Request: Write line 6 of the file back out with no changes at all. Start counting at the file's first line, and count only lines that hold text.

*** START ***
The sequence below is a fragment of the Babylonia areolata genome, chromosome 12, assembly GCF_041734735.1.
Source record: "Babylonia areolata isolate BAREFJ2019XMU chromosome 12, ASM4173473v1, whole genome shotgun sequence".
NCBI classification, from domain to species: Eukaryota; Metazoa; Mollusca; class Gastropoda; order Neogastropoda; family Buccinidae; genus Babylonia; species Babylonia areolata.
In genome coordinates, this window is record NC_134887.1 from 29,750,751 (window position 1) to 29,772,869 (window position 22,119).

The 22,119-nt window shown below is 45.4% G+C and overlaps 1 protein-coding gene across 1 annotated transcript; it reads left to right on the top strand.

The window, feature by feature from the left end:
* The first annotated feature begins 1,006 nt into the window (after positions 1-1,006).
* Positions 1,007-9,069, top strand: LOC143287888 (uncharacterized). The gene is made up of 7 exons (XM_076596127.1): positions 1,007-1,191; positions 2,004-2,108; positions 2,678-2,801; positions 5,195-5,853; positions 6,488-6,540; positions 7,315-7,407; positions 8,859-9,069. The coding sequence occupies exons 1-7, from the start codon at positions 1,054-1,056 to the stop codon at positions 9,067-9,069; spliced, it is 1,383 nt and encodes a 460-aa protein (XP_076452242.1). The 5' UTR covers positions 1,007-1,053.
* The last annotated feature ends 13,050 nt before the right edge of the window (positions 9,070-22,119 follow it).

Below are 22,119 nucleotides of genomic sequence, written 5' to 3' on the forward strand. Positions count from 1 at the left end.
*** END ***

The window, feature by feature from the left end: